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J Card Surg ; 36(9): 3040-3051, 2021 Sep.
Article in English | MEDLINE | ID: covidwho-1266339


BACKGROUND: The coronavirus disease 2019 (COVID-19) pandemic has had an unprecedented impact on health care and cardiac surgery. We report cardiac surgeons' concerns, perceptions, and responses during the COVID-19 pandemic. METHODS: A detailed survey was sent to recruit participating adult cardiac surgery centers in North America. Data regarding cardiac surgeons' perceptions and changes in practice were analyzed. RESULTS: Our study comprises 67 institutions with diverse geographic distribution across North America. Nurses were most likely to be redeployed (88%), followed by advanced care practitioners (69%), trainees (28%), and surgeons (25%). Examining surgeon concerns in regard to COVID-19, they were most worried with exposing their family to COVID-19 (81%), followed by contracting COVID-19 (68%), running out of personal protective equipment (PPE) (28%), and hospital resources (28%). In terms of PPE conservation strategies among users of N95 respirators, nearly half were recycling via decontamination with ultraviolet light (49%), followed by sterilization with heat (13%) and at home or with other modalities (13%). Reuse of N95 respirators for 1 day (22%), 1 week (21%) or 1 month (6%) was reported. There were differences in adoption of methods to conserve N95 respirators based on institutional pandemic phase and COVID-19 burden, with higher COVID-19 burden institutions more likely to resort to PPE conservation strategies. CONCLUSIONS: The present study demonstrates the impact of COVID-19 on North American cardiac surgeons. Our study should stimulate further discussions to identify optimal solutions to improve workforce preparedness for subsequent surges, as well as facilitate the navigation of future healthcare crises.

COVID-19 , Surgeons , Adult , Decontamination , Humans , Pandemics , Perception , SARS-CoV-2
Ann Thorac Surg ; 111(3): 747-752, 2021 03.
Article in English | MEDLINE | ID: covidwho-1095845


EXECUTIVE SUMMARY: While the United States (US) population at large is rapidly diversifying, cardiothoracic surgery is among the least diverse specialties in terms of racial and gender diversity. Lack of diversity is detrimental to patient care, physician well-being, and the relevance of cardiothoracic surgery on our nation's health. Recent events, including the coronavirus disease 2019 pandemic and the Black Lives Matter protests, have further accentuated the gross inequities that underrepresented minorities face in our country and have reignited conversations on how to address bias and systemic racism within our institutions. The field of cardiothoracic surgery has a responsibility to adopt a culture of diversity and inclusion. This kind of systemic change is daunting and overwhelming. With bias ubiquitously entangled with everyday experiences, it can be difficult to know where to start. The Society of Thoracic Surgeons Workforce on Diversity and Inclusion presents this approach for addressing diversity and inclusion in cardiothoracic surgery. This framework was adapted from a model developed by the National Institute on Minority Health and Health Disparities and includes information and recommendations generated from our literature review on diversity and inclusion. A MEDLINE search was conducted using keywords "diversity," "inclusion," and "surgery," and approaches to diversity and inclusion were drawn from publications in medicine as well as non-healthcare fields. Recommendations were generated and approved by The Society of Thoracic Surgeons Executive Committee. We present an overarching framework that conceptualizes diversity and inclusion efforts in a series of concentric spheres of influence, from the global environment to the cardiothoracic community, institution, and the individual surgeon. This framework organizes the approach to diversity and inclusion, grouping interventions by level while maintaining a broader perspective of how each sphere is interconnected. We include the following key recommendations within the spheres of influence: It is important to note that each of the spheres of influence is interconnected. Interventions to improve diversity must be coordinated across spheres for concerted change. Altogether, this multilevel framework (global environment, cardiothoracic community, institution, and individual) offers an organized approach for cardiothoracic surgery to assess, improve, and sustain progress in diversity and inclusion.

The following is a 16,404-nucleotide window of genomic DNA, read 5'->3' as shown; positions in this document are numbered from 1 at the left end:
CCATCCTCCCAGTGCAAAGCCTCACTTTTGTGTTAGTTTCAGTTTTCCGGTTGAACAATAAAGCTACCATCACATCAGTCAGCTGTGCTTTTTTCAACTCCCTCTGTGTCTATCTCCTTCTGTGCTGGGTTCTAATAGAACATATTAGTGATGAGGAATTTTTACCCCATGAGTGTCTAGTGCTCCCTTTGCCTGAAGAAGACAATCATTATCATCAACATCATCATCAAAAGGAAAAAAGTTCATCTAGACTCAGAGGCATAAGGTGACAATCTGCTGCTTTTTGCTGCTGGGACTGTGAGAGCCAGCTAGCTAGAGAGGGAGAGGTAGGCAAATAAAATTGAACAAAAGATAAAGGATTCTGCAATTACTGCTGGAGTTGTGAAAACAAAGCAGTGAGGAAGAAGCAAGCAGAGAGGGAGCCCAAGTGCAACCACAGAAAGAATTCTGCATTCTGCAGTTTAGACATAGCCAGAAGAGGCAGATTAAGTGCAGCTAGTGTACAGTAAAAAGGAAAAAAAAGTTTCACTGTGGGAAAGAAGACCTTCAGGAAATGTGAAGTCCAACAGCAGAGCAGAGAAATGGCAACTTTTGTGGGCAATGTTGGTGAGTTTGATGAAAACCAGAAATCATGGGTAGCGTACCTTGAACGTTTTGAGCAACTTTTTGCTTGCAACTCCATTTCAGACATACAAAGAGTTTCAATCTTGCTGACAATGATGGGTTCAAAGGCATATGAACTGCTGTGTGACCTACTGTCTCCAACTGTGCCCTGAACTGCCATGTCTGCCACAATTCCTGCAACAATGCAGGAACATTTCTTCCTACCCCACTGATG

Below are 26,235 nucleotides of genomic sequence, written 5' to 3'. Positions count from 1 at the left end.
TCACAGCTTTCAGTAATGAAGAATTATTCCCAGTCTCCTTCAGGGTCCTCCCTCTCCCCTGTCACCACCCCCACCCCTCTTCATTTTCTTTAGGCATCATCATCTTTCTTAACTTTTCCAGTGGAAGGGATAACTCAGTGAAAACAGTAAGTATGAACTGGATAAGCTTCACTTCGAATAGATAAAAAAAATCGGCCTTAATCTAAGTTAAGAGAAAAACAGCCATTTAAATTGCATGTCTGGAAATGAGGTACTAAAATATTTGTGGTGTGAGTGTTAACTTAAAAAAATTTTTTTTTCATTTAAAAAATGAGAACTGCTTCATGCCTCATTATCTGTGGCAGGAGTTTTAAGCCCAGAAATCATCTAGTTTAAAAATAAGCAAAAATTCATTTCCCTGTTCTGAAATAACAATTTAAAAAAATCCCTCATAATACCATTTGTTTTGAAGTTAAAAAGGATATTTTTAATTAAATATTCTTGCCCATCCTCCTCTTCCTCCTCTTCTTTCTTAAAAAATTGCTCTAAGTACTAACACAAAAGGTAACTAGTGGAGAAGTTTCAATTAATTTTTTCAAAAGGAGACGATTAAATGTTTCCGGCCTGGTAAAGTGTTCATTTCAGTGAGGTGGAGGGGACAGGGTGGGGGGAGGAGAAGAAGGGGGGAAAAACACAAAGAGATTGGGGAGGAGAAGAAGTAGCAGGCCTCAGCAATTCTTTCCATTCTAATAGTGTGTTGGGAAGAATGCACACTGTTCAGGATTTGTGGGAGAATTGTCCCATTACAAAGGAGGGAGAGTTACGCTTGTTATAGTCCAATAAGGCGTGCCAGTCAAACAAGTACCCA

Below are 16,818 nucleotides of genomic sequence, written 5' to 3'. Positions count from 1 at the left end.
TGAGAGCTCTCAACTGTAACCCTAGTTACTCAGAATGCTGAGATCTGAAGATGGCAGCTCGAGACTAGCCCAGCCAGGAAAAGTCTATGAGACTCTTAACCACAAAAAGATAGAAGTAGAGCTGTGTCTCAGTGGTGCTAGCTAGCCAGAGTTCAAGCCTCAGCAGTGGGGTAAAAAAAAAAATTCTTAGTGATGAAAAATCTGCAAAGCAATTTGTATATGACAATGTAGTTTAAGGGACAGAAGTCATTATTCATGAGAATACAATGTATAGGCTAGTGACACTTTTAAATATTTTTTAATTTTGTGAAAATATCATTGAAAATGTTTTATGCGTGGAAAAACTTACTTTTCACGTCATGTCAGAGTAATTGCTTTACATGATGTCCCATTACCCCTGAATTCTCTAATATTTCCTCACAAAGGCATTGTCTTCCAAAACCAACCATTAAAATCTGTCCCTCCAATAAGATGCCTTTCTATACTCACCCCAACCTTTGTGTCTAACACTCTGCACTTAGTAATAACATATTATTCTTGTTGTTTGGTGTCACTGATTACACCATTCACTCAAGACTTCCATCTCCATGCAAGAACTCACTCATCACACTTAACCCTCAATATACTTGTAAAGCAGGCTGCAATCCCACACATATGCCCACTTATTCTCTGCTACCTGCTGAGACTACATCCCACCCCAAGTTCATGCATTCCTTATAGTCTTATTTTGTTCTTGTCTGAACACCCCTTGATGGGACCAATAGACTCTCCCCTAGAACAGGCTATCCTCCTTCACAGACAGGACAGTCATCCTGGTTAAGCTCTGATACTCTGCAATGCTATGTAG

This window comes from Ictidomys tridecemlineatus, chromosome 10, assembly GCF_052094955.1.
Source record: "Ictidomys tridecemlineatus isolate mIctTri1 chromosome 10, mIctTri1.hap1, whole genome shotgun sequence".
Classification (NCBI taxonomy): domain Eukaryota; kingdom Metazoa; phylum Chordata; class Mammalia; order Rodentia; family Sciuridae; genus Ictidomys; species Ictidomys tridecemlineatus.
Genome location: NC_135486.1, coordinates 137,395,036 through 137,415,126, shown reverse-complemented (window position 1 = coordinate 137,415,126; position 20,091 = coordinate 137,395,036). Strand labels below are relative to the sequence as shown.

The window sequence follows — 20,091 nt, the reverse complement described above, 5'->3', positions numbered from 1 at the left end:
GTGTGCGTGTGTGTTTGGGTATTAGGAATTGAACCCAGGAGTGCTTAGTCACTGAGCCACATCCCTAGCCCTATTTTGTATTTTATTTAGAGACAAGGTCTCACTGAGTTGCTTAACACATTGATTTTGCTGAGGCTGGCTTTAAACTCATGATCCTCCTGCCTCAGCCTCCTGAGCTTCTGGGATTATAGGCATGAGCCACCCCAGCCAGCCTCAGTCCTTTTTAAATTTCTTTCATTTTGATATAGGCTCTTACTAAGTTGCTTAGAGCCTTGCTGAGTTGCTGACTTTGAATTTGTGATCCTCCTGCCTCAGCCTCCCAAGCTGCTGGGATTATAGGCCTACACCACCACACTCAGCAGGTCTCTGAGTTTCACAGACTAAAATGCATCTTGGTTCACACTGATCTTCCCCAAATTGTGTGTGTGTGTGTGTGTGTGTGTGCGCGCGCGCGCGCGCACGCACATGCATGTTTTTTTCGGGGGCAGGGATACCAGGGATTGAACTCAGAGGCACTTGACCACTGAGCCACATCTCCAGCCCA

COVID-19/epidemiology , Pandemics , SARS-CoV-2 , Specialties, Surgical , Thoracic Surgical Procedures , Comorbidity , Humans , Minority Groups , United States/epidemiology , Workforce